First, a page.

His father’s early death ended his dreams of attending art school, as there was no breadwinner for the family, so Don left school at the tender age of 15 and began looking for work. “Even though my mother did her best, that sense of having nothing just flooded back”, he says, talking about times when, as an accomplished photographer many years later, he took shots of people living in poverty in areas in the north of England. A little must be said here about his performance at school, which was not very good due to his being dyslexic. He did however, excel at art and drawing and painting and had actually own a scholarship to attend an art school but of course with his father’s death, that never materialised.
“I grew up in a very harsh way, I was badly treated by the system in England, which was run by the last of the Victorian schoolmasters, who were bloody cruel. We had church assembly, in the morning, to sing hymns. Then the masters would come and beat us, for not cleaning our shoes or not doing this or that. I grew up bitter about religion, I don’t attend church – but in my mind there is doubt about whether I should. Because I am a compassionate person, and one cannot be compassionate and be divorced from religion at the same time. On the other hand, working for media involves manipulation. I have been manipulated, and I have in turn manipulated others, by recording their response to suffering and misery. So there is guilt in every direction : guilt because I don’t practice religion, guilt because I was able to walk away, while this man was dying of starvation or being murdered by another man with a gun. And I am tired of guilt, tired of saying to myself : “I didn’t kill that man on that photograph, I didn’t starve that child.” That’s why I want to photograph landscapes and flowers now. I am sentencing myself to peace.”
Soon after his father’s death, war broke out and, together with thousands of other children living in and around London, they were all evacuated to remote areas of the countryside, having to stay with other families. He found himself living with a family in Lancashire, where says he had a “…hellish time. They didn’t bath me for 17 weeks. Then they put me in a dustbin full of water, gave me a bit of a scrub and sent me back on a night train. I was 9 years of age, but I suppose it was a bit of preparation for harshness to come.”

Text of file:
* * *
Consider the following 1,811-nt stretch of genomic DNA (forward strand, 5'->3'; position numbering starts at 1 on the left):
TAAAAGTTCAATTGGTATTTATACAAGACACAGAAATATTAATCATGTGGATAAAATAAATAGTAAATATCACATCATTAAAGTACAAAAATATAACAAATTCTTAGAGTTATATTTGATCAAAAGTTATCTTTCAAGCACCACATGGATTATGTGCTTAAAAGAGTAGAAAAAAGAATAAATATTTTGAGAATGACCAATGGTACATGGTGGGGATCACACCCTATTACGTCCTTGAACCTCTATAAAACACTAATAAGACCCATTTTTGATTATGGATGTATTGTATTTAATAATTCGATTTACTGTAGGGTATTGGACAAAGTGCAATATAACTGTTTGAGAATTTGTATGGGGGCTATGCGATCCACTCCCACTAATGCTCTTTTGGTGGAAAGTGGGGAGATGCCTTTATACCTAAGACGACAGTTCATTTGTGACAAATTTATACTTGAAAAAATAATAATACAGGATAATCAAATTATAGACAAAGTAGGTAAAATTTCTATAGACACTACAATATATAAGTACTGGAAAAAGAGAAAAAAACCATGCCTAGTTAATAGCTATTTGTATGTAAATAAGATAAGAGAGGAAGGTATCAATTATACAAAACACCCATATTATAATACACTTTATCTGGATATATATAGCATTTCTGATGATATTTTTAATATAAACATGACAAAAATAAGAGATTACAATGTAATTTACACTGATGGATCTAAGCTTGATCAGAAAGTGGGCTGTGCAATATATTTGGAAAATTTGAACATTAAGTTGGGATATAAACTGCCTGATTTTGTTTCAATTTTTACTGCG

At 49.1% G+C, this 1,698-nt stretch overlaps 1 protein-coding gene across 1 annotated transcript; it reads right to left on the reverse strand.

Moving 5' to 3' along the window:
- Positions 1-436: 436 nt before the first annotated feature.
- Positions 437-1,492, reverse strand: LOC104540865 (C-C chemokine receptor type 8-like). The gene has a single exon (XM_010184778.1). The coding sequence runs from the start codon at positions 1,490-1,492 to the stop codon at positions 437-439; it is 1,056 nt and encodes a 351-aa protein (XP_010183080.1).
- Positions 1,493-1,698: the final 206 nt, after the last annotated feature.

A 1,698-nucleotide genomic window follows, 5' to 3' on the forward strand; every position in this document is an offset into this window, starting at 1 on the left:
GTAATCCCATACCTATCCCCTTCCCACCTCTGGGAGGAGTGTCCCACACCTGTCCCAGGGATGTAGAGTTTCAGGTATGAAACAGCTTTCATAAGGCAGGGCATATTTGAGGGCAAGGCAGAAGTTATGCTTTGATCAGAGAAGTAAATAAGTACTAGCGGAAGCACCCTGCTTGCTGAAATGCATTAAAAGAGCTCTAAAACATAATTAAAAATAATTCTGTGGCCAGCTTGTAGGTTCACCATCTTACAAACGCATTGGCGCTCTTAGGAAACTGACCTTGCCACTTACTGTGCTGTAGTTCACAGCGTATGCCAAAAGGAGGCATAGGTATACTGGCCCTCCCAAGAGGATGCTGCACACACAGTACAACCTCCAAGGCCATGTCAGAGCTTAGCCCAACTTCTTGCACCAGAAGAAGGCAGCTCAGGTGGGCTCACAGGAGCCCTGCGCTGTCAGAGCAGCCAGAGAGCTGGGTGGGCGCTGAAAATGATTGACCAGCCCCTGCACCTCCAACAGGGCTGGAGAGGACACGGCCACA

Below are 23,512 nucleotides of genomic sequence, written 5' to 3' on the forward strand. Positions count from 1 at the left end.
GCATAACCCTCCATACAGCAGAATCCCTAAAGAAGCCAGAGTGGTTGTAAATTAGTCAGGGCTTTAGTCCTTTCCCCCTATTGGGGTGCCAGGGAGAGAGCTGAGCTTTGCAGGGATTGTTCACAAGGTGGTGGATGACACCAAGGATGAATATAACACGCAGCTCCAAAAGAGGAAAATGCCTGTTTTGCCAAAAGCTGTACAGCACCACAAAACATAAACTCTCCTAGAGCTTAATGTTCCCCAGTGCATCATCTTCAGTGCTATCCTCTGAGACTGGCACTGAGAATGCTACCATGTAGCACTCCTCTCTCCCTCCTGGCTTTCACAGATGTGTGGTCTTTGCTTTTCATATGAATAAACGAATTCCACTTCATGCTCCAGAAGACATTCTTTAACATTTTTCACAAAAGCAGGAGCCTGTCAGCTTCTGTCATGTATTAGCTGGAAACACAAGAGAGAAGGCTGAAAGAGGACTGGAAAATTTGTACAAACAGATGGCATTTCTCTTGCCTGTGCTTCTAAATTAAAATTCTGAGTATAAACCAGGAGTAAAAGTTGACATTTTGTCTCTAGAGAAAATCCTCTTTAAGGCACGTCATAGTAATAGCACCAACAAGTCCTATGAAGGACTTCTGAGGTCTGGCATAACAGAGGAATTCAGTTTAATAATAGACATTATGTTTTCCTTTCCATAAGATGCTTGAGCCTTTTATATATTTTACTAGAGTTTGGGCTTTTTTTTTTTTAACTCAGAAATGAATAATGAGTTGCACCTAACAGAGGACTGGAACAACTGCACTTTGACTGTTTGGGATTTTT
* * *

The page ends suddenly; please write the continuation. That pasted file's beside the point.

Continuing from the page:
His sister had been sent to live with a wealthy family fortunately, in Somerset, who looked after her quite well, even sending her to boarding school and taking her on cruises to the Mediterranean. “So while I was languishing in Finsbury Park with yobbos and having an annual day out at Southend-on-Sea, she was going on a Mediterranean cruise every year.” His younger brother went escaped their slum life of poverty by joining up with the Foreign Legion.
There’s no doubt that his was a very hard life, and he has no pity on himself. He knows he has sacrificed the greater part of himself, his personality even, to bring the sordid truths of war and conflict back home so that we can see it first hand.
So, forced by circumstances to look for work, he found a job delivering film around the area called Soho, in central London. Later on, when he was to join the Royal Air Force as part of compulsory national service, he used this job description to tell them that he had photographic experience……”….in fact I’d never even picked up a camera, but my visual interest came out like a genie from a bottle, although I did fail my photographic exams in the RAF because my reading was still so poor.” Even though he failed the written exam, he was promoted to work in the darkroom.
At around this time, he saved up his money and purchased his first ever camera, a Rolleicord for a princely sum of $60, which in those days was a lot of money. He used that camera to take shots in and around the area he lived in, but only when he could save enough money to buy the film and have it processed.
After his national service, he again found himself back in Finsbury Park, and back to the same job working in a darkroom as well as delivering films in Soho. During that time, he joined up with a local gang of youths called The Guv’nors, going where they went, just being with them and taking a few photos of them here and there when he could. At one time, because he was so short of cash, he pawned his Rolleicord at a local shop for just $10, which luckily his mother retrieved for him again.